Friday, September 19, 2008

Divided by Technology

I like to think I’m a reasonably patient person, though there are a few things that test that patience. Prominent among them are automated phone systems. But then again, who hasn’t been annoyed by them?

A common reason for my irritation has to do with my accent (it’s British). Odd as it may seem, on many occasions the voice recognition technology has struggled to recognize my particular brand of English.

For example, one time I was required to say the word “Texas” only to be told that my response was not recognized. Being stubborn and mischievous--while also determined to get one over on the ubiquitous computerized voice--I persisted with my take on the pronunciation (after all, everyone else can understand me so why can’t you, I thought). Still unable to proceed, I gave in and again repeated “Texas”, this time slowly drawing out the vowel sounds. I was immediately connected. Strange, isn’t it?

In an age of rapid changes human contact is being further eroded, and I am not a fan. All I really want when I need to resolve a charge on a bank statement, ask about a promotion--or whatever else it may be--is to speak to a human.

My preferred tactic is usually to play dumb so that I am automatically connected to a real person, though I suspect they are onto that one and already have plans to circumvent it.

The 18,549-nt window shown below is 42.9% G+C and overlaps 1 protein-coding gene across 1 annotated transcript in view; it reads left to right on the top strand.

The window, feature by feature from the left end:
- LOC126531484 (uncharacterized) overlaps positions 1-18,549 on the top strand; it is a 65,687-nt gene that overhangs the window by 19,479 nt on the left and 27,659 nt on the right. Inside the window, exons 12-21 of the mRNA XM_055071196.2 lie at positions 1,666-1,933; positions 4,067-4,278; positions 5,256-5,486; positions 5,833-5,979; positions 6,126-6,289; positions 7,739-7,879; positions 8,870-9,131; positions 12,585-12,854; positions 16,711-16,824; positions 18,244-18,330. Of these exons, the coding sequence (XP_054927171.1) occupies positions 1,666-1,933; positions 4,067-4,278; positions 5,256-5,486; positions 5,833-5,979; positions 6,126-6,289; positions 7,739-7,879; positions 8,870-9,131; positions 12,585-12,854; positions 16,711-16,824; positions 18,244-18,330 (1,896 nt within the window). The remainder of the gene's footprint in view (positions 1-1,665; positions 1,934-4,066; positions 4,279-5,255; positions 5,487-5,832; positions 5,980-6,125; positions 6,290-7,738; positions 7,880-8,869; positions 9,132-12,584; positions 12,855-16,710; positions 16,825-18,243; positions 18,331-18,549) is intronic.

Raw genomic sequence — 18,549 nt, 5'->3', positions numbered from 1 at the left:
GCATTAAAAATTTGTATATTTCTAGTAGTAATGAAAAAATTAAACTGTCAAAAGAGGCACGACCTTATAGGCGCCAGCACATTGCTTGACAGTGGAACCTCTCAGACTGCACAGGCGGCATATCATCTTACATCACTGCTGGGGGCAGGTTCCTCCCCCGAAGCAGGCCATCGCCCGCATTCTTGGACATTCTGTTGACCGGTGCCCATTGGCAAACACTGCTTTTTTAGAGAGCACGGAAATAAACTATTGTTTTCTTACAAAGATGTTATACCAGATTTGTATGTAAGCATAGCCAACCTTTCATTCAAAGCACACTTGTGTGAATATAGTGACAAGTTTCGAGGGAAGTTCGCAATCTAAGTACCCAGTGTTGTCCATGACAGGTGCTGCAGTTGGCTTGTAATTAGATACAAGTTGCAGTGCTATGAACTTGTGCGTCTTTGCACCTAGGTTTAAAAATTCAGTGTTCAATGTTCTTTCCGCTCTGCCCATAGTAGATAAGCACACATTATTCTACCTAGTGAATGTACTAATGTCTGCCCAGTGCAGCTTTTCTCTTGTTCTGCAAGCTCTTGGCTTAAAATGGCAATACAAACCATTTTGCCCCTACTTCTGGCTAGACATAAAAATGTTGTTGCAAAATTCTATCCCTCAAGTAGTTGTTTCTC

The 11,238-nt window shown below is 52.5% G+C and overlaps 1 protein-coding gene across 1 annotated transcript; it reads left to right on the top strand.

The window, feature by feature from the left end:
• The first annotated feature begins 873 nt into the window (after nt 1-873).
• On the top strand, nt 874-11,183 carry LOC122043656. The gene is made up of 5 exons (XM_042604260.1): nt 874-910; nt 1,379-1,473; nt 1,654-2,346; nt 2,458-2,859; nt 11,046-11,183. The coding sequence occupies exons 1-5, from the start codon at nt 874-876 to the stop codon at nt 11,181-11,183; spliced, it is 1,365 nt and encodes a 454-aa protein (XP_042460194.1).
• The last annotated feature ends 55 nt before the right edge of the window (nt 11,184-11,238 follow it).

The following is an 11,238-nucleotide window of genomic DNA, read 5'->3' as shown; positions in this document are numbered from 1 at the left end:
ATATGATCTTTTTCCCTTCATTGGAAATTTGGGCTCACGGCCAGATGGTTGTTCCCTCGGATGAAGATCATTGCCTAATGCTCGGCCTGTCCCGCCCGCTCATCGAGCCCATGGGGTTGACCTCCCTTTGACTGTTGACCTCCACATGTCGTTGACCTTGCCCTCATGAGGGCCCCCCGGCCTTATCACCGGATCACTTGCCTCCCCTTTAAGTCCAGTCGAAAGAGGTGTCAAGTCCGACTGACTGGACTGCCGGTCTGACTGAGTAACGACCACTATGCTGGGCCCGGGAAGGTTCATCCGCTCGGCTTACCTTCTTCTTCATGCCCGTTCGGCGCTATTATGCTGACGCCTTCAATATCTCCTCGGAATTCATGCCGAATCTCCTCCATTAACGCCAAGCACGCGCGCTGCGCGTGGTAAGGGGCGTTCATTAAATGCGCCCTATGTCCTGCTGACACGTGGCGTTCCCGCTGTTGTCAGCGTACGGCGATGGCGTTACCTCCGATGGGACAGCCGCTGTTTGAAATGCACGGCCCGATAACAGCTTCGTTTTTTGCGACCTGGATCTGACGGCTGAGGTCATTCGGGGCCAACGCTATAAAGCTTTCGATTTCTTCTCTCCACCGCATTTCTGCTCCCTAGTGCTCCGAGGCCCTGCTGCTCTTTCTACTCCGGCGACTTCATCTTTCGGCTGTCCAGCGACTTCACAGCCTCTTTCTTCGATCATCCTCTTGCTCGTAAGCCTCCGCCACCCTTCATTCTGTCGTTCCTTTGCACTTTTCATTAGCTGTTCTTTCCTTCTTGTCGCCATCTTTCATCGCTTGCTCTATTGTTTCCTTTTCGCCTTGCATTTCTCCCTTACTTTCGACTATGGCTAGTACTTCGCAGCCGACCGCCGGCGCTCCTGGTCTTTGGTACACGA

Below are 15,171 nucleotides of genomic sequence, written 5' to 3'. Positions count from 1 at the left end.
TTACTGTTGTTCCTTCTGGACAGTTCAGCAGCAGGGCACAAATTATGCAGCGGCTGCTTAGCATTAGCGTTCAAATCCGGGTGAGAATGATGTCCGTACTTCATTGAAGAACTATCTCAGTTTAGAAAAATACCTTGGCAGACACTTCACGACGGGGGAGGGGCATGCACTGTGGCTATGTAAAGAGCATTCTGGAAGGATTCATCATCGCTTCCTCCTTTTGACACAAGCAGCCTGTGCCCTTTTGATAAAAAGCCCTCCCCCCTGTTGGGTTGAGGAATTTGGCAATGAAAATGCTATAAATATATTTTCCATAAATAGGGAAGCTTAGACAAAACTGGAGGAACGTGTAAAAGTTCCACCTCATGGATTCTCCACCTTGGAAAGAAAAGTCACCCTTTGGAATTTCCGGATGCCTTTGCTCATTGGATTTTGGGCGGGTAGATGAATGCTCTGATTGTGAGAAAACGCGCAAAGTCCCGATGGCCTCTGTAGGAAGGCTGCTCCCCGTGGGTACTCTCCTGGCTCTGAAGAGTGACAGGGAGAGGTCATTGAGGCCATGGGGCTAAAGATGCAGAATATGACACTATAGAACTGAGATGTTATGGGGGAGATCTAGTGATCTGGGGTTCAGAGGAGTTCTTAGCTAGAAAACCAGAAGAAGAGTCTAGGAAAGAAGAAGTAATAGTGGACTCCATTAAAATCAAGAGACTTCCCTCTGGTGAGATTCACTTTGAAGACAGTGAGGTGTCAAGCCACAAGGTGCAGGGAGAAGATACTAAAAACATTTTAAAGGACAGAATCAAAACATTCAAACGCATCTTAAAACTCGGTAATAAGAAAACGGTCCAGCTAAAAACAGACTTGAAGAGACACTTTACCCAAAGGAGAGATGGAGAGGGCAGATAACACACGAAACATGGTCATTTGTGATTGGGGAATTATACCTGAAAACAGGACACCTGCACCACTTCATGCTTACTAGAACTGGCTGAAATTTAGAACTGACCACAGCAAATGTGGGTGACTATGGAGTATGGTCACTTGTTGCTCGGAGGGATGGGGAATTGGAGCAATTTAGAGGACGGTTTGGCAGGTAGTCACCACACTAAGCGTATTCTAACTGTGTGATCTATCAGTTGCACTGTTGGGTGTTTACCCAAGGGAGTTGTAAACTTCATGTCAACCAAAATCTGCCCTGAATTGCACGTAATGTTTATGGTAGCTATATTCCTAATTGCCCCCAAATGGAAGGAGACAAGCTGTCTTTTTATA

Worst of all, perhaps like me, you’ve been on hold for a long time only to be greeted out-of-the-blue by a rather cheerful "Goodbye!"

The next time I get stuck in automated phone system hell I'll use some cockney rhyming slang and state that I want to rabbit (on the dog) with the gov’nor (speak on the phone with the manager).

Now that really would be interesting...


Anonymous said...

A person could say "You're in America now, learn how to speak English", but that wouldn't be politically correct. Plus, seeing how your country was speaking English long before America was established, the voice recognition system software should be adjusted to understand a broader range of speech.

I am amazed that these systems even exist at all. If they can invent technology to recognize a person's voice, why can't they make a McDonald's drive-through speaker work. The garbled noise that comes out of those speakers at least led to the lit up receipt screen at the drive-throughs today.

By the way, would you like fries with that?

allinaword said...

Politically correct or not, the definition of “speaking English” is subjective at best! Today in Subway I almost had to give up when the server couldn't understand my request for a "glass of water".

Anonymous said...
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Anonymous said...

maybe people can't pronounce properly
when speaking into machines, i lament the ways the youth of today cannot speak real language.
yours bubbly dick